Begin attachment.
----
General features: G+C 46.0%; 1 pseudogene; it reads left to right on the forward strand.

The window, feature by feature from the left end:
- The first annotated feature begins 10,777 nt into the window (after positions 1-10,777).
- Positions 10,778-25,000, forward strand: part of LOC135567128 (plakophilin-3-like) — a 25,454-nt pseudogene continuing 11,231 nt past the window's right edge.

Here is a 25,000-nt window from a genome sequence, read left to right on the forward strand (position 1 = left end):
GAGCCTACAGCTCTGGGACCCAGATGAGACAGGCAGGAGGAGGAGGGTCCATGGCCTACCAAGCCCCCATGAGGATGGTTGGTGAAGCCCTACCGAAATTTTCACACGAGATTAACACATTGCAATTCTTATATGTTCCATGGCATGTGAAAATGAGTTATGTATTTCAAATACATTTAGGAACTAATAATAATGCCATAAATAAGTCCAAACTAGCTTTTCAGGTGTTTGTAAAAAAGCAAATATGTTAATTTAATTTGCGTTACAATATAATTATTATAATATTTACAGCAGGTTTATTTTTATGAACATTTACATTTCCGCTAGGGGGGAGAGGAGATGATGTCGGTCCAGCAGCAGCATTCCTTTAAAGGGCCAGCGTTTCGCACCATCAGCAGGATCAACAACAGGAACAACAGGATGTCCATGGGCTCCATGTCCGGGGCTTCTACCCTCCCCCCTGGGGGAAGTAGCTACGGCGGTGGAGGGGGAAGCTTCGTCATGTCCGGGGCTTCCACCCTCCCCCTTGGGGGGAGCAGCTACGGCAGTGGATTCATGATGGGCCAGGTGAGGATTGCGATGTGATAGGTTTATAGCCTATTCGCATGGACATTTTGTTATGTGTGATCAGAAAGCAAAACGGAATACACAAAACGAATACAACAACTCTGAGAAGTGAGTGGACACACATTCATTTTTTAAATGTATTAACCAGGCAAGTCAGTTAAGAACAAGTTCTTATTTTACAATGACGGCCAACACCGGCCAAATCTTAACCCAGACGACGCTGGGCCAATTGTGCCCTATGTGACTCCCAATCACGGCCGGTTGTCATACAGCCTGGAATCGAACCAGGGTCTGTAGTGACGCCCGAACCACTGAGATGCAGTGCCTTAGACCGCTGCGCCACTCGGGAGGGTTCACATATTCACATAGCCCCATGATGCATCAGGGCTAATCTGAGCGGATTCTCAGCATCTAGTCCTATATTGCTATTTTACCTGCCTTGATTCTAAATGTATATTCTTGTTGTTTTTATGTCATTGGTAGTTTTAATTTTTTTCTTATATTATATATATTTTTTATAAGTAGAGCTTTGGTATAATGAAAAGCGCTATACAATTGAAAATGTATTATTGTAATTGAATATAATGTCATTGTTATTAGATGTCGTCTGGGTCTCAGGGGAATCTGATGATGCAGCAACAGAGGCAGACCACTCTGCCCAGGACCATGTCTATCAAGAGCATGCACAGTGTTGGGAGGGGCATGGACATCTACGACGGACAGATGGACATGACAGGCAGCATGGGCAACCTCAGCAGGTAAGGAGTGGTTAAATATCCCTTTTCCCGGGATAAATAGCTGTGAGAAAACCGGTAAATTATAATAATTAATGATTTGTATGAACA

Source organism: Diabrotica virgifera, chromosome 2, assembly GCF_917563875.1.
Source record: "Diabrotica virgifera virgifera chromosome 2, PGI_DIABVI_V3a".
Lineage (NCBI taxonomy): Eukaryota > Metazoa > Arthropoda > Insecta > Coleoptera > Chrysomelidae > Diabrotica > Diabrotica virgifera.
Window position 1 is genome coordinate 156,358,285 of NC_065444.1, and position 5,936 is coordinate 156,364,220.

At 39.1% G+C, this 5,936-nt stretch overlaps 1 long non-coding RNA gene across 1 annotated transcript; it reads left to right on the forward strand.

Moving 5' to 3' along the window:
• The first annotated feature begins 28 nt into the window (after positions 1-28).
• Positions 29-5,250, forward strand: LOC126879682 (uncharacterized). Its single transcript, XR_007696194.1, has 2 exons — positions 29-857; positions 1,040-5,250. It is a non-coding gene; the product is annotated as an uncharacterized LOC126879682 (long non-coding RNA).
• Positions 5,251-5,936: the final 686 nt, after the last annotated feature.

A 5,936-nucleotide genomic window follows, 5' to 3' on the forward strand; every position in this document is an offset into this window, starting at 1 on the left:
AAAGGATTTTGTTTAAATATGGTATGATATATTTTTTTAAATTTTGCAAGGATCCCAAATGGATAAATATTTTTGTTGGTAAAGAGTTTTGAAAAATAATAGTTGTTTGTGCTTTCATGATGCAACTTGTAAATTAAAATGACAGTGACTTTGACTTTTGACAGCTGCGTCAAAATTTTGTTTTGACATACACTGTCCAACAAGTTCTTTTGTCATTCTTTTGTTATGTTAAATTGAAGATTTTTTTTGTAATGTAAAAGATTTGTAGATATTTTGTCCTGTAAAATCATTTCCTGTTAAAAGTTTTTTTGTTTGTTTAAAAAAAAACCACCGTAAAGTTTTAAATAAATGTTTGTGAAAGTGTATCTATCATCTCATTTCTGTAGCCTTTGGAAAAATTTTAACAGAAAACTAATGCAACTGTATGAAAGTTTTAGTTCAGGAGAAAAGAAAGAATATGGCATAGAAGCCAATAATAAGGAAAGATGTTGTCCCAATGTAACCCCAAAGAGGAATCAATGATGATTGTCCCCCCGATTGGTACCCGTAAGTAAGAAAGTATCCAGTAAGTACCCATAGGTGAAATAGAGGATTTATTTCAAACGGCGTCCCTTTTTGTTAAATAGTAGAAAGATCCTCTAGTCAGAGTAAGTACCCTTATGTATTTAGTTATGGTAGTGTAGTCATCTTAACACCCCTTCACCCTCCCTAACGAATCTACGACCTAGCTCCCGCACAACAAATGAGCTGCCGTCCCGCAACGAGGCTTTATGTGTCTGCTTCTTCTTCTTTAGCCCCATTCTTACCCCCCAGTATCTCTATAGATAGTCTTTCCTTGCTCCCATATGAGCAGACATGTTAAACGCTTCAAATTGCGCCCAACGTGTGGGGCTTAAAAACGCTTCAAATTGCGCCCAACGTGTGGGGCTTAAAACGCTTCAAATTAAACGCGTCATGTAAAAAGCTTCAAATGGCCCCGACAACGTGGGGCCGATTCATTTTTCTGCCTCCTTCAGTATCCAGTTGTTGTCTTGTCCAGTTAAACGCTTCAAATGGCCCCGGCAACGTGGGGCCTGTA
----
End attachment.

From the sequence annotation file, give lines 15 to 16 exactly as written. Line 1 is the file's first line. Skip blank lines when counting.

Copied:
• Positions 5,251-5,936: the final 686 nt, after the last annotated feature.

A 5,936-nucleotide genomic window follows, 5' to 3' on the forward strand; every position in this document is an offset into this window, starting at 1 on the left: